“There are a lot of misconceptions still around what child labour is and what it’s not. That’s something that we really struggle with, hence the mission.

“Technology is the only way that we’re going to be able to scale understanding of this problem because how do we tackle large, complex global problems? With data and technology. It’s the best way,” she says. 

How HACE’s solutions work

To uncover why children are working and to empower businesses with data-driven insights to tackle the issue in their supply chains, HACE has created two solutions.

The first is Athlum. Using a 10-sector methodology, across the likes of education, electricity or water, the solution provides insights for corporations to unpick where the risk of child labour is across various industries and regions.

“If we understand why children work, it means that we can solve the problem by tackling what the root cause is,” she explains. “If we don’t tackle what that problem is, all of our solutions just fall flat and don’t work because we’re not addressing what the root cause is – and that’s what we uncover with data.”

There’s a myriad of different reasons as to why there might be child labour in a specific region and there’s no “one clear cut across it all.” 

“Corporations look in their factories in Bangladesh and say there’s no child labour here, we don’t have child labour in our supply chain. 

“What they’re missing is the eighth tier of the supply chain in the field, that’s where you’ll find child labour. Walk out of the factory, walk a mile down the road, that’s where you’ll see all the children working.”

Using an example of how HACE works with corporations, Harry explains how a big agricultural company spotted an issue with child labour in its supply chain and wanted to find out why.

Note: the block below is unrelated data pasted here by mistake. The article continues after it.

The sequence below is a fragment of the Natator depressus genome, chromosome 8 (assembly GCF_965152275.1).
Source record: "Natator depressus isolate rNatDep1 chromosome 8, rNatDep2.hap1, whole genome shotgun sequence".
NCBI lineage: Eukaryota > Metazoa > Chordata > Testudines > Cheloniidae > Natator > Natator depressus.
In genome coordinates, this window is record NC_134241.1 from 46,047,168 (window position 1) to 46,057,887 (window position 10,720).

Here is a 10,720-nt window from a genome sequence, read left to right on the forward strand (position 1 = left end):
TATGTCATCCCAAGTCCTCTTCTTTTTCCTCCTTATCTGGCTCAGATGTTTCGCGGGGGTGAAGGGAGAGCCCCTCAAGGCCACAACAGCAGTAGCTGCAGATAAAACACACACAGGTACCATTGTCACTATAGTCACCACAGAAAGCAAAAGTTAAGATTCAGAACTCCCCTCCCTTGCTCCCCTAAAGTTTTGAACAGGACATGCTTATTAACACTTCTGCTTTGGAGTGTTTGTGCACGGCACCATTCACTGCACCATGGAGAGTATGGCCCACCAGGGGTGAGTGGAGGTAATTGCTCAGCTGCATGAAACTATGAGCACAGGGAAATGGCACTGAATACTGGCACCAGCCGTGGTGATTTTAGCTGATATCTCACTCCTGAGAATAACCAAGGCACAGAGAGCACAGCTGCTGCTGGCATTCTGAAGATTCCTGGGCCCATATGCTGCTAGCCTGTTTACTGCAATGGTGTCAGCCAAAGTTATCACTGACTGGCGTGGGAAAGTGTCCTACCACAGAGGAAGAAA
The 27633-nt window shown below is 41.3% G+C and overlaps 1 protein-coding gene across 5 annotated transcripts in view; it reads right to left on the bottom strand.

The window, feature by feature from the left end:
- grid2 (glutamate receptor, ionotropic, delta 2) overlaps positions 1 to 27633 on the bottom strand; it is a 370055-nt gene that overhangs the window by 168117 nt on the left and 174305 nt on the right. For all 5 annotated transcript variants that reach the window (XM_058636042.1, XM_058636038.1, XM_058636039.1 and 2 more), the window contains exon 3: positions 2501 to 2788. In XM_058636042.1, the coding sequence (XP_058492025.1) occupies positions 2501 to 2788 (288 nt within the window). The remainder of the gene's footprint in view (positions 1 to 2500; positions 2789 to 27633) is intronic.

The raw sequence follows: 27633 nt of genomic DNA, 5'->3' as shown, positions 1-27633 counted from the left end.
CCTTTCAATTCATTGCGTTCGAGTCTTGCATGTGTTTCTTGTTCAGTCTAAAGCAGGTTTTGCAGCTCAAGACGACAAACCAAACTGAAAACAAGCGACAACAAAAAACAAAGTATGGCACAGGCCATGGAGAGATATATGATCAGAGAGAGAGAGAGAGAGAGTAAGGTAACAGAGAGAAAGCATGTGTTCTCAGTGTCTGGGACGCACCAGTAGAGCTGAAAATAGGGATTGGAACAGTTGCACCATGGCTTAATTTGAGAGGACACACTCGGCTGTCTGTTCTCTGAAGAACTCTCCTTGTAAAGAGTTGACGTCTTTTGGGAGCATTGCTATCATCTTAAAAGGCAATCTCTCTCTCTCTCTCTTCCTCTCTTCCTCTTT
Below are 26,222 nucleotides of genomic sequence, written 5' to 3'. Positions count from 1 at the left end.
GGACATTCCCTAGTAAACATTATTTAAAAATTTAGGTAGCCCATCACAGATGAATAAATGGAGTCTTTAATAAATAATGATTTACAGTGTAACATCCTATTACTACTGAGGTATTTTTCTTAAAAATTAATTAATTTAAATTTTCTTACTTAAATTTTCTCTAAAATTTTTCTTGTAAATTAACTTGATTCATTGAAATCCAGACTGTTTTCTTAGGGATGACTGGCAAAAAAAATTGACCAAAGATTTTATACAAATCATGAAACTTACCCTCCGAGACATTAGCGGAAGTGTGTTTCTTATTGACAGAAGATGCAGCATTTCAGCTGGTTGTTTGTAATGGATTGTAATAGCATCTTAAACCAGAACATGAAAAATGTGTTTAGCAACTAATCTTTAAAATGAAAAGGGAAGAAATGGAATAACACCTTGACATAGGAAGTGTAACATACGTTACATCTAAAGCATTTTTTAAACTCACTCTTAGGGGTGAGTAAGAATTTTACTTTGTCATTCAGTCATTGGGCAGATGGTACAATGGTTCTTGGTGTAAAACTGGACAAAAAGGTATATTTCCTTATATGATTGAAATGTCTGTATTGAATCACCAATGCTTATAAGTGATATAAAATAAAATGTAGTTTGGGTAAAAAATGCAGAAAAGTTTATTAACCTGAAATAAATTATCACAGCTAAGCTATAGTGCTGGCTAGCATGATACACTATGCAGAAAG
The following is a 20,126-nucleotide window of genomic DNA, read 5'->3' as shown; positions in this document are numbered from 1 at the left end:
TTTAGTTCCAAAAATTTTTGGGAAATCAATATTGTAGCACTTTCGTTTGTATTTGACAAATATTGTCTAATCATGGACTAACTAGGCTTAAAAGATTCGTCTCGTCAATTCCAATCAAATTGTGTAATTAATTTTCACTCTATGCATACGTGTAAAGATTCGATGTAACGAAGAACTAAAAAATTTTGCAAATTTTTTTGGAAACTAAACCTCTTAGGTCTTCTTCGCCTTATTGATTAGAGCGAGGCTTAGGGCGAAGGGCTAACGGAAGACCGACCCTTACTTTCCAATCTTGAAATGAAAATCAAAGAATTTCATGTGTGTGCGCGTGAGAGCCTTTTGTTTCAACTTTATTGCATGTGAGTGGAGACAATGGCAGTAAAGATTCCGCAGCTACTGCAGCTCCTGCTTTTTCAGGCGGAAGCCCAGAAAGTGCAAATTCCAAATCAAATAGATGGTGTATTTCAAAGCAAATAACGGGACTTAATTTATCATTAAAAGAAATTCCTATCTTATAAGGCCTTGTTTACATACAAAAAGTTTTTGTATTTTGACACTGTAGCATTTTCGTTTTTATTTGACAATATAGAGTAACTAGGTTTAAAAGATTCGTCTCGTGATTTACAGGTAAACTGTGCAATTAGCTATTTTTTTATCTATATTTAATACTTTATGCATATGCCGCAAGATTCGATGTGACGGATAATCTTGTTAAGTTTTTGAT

“The company was already investing heavily in electricity access in a South Asian country,” she explains. “98% of that population had access to electricity, which is what our data showed, whereas 60% of the population had access to safe water sources.

“We found a very high correlation between working children and child labour and lack of safe drinking water. So if they wanted to tackle that problem, or really have a big impact in those communities, they should be optimising that money into something that really makes a difference.”

If child labour is discovered in a company’s supply chain, the news is inevitably splashed across every front page. Tainting public perception after associations with child labour continues to have a big impact on numerous big brands, but there still seems to be “no sense of urgency until there’s a huge scandal and companies react”. 

It’s a “huge opportunity” for corporations to step in and tackle the issue, before media scrutiny edges in.

“Governments don’t necessarily suffer in the short-term if child labour is found in that country, families and children are already suffering, it doesn’t really make a difference to many consumers. The only person that suffers is the corporate.

“The motivation for tackling child labour in the supply chain is often brand reputational and subsequent financial risk. But it’s also legislation. Morality is a difficult one to play with, because once you know something’s happening, it’s very difficult morally to ignore it.”

This led to HACE developing its second solution – an AI-powered Child Labour Index.